Literary Locales: The Literary Tourist Trap
As I’ve been traveling around thinking about which literary landmarks of London to visit, the inevitable literary tourist trap locales keep popping up as possibilities. I’m talking about places like the Sherlock Holmes Museum at 221b Baker Street.
I’m torn about these pseudo-landmarks. I love that they are inspired by fiction, but I’m also wary. It seems almost Disneylandish to go to a place that has no real association with anything beyond print and see the words on the page made somewhat real.
(“Real” being a debatable term here since obviously nothing in the Holmes Museum could possibly have any association with Sherlock Holmes. But the objects could ostensibly be from the appropriate time period and thus be somewhat “real” even if they were not actually Holmes’ or Watson’s. And introducing objects owned by Doyle could get quite interesting and wormhole-ish!)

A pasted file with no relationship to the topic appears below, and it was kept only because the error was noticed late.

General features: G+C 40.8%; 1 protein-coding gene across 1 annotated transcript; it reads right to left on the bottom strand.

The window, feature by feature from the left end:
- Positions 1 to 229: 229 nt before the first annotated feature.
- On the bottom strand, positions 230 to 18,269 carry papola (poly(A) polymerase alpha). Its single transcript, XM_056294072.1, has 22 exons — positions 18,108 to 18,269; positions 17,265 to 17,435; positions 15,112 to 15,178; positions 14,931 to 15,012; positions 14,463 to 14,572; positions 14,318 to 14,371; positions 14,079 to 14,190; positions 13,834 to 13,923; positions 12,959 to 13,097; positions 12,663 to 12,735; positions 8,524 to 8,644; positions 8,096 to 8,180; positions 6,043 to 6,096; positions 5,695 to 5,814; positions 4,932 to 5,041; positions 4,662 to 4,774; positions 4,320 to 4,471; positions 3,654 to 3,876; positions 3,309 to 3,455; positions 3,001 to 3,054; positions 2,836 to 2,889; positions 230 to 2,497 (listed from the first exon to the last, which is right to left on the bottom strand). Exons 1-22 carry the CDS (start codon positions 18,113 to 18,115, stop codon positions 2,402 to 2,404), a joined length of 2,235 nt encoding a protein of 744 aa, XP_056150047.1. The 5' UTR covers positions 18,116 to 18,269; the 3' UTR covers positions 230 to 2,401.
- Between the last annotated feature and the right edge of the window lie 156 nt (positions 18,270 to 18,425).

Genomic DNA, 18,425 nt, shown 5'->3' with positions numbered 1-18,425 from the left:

That being said, I do love Disneyland, so perhaps I would love these literary tourist traps, too, if I gave them a shot. But then Disneyland is not pretending to be anything other than “the Happiest Place on Earth,” an amalgamation of admittedly fake bits of theme parkery designed solely to lift the spirits and make sure visitors are never too hungry, too cold, too bored, or too overwhelmed. Literary tourist traps are the opposite: they are inherently trying to be something they’re not (i.e. something out of a novel which never really existed). Perhaps it is that disingenuous that creates my gut wariness of them.
What do you all think? Are these places worth going just for the fun of it or should I run screaming for the hills? And should this post be filed under “overthinking it”?